LOVELAND RESERVOIR, Calif. (KGTV) - With Santa Ana winds in the forecast for Wednesday morning, Cal Fire stationed more than 500 firefighters in strategic spots to attack any hot spots that flared up in the Valley Fire burn area.
The plan worked.
Crews were able to recognize hot spot fires quickly and direct resources to fight them before early morning winds spread the flames across Lawson Valley.
One flare-up started on a mountain peak just northeast of Loveland Reservoir. That area burned on Saturday, but Barona Fire Department Chief Ken Kremensky said embers stayed hot enough under the tree canopy to reignite Wednesday morning.
"The retardant coats the area," Kremensky explained. "But a lot of times in the heavier brush it lays along the top of the brush and it doesn't penetrate all the way the ground so there's hot stuff and it creeps in there. And once it creeps through the retardant, it gets into that open field starts to spread. If you get some wind on it and it picks up, you see the flame starting to show up."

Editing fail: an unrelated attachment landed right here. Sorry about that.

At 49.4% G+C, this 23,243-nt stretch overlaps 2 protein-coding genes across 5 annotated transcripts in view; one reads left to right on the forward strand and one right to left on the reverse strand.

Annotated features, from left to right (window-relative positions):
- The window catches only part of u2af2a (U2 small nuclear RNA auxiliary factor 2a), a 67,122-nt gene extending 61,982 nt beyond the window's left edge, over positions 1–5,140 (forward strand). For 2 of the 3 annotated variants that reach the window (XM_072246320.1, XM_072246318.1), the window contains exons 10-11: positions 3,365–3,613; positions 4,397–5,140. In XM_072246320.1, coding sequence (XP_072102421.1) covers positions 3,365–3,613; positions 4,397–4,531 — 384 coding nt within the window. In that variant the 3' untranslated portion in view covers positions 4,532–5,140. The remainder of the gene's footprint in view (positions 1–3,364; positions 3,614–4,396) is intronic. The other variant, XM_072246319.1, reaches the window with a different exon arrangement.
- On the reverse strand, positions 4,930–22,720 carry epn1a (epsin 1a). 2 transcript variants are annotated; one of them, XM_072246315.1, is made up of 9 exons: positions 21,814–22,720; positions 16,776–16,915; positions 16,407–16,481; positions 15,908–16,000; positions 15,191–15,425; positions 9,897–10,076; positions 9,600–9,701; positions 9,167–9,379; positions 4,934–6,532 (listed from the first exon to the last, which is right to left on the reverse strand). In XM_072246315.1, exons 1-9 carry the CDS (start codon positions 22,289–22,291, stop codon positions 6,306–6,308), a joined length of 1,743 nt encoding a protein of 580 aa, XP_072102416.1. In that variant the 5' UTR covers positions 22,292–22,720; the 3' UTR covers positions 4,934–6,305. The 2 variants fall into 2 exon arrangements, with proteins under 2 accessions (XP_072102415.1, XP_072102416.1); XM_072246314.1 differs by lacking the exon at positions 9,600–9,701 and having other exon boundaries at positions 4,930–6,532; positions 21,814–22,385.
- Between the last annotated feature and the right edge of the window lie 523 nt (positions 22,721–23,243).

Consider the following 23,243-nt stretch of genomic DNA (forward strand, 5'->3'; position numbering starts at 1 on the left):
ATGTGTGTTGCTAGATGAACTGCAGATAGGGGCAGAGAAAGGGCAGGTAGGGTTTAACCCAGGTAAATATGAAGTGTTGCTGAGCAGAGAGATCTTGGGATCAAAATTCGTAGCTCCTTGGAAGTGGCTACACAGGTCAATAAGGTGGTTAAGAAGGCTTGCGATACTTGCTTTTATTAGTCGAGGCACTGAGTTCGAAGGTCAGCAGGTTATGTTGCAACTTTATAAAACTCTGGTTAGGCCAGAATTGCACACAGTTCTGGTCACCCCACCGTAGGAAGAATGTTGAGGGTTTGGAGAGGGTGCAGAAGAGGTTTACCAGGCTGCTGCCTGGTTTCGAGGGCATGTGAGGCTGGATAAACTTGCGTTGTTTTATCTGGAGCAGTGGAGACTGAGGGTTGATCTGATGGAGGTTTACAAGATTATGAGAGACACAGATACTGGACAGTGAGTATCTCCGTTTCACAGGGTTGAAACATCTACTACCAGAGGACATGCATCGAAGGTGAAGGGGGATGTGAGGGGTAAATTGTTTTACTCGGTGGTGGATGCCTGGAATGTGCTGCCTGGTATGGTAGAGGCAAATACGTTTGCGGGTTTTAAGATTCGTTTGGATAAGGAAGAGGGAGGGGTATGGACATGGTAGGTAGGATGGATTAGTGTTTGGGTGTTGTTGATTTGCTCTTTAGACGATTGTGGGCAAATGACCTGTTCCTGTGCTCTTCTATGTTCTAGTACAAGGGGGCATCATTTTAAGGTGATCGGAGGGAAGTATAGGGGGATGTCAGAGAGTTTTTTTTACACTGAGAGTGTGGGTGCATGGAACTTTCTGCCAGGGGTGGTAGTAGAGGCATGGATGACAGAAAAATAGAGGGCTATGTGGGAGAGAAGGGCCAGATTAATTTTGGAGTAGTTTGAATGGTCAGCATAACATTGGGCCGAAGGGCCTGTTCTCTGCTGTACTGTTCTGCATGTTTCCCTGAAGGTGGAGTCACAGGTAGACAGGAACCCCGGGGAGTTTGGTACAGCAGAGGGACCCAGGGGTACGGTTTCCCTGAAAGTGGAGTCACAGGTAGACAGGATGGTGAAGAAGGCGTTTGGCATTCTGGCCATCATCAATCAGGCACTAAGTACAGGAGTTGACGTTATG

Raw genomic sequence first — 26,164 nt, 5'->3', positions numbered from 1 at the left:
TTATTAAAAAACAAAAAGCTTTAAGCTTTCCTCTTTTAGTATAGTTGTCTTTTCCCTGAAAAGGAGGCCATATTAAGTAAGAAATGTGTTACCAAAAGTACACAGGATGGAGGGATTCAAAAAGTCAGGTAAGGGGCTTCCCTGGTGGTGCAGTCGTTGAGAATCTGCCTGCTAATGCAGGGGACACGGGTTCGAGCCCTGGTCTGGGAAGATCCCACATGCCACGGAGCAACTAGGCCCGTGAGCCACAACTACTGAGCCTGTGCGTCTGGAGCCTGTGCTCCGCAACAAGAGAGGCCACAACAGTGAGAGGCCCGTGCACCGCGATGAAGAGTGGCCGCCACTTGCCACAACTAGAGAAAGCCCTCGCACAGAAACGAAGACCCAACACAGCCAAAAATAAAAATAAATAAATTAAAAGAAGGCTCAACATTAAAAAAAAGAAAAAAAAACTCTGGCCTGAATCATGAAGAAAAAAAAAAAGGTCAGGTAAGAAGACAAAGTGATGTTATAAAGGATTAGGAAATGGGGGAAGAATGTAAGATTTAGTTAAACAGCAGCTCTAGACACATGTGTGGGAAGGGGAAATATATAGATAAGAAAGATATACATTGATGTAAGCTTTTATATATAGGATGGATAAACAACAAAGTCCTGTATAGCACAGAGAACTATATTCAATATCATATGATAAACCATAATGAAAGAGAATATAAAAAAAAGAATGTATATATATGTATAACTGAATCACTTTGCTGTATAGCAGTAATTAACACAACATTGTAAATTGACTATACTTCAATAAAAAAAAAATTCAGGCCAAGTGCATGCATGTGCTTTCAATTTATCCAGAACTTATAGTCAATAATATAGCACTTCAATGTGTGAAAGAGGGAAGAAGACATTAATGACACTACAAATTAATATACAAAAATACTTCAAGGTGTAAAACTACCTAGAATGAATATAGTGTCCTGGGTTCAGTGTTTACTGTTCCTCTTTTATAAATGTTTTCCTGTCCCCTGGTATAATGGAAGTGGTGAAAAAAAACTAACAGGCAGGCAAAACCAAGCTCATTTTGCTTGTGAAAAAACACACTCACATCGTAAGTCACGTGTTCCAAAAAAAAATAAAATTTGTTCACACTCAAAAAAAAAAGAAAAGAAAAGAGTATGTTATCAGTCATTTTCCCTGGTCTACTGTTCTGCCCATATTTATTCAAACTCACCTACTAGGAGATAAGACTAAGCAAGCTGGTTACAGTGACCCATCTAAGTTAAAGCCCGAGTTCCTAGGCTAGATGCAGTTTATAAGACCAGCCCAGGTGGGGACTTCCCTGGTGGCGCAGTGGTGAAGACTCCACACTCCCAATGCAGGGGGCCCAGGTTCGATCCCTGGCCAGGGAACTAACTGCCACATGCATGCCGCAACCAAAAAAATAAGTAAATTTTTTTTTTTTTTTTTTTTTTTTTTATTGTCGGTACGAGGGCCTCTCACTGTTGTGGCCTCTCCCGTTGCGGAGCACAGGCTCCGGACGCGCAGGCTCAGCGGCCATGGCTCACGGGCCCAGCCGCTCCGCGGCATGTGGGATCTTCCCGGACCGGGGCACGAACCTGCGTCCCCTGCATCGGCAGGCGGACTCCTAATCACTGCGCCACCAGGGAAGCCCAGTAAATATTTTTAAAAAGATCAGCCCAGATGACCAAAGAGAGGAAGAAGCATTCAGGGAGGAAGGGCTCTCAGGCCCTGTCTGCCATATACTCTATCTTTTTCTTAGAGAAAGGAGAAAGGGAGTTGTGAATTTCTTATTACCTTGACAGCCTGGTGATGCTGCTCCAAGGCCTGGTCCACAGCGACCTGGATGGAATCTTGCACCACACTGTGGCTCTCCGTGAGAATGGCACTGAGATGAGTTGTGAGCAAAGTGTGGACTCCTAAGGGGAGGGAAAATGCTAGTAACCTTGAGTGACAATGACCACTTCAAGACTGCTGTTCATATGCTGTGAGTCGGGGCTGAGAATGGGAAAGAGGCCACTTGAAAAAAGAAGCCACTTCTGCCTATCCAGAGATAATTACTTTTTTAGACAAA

The fire was in a remote area that would take hand crews hours to reach. So, Cal Fire sent in a squad of helicopters.
Helicopters from San Diego Gas & Electric, Cal Fire and the San Diego County Sheriff's Department took turns dousing the flames with water for nearly an hour, making multiple passes and filling up with water from the reservoir.
After they left, military helicopters took over. By 11 a.m., the fire was mostly out.
"We'll just keep plugging away and hopefully the weather will cooperate with us and that'll be a good success," said Kremensky.
Heavy winds never materialized, with gusts in the fire zone topping out at 30 miles an hour. Crews were able to handle several other hot spots that ignited and keep the flames within the fire perimeter.
Kremensky said they were fortunate that the weather cooperated.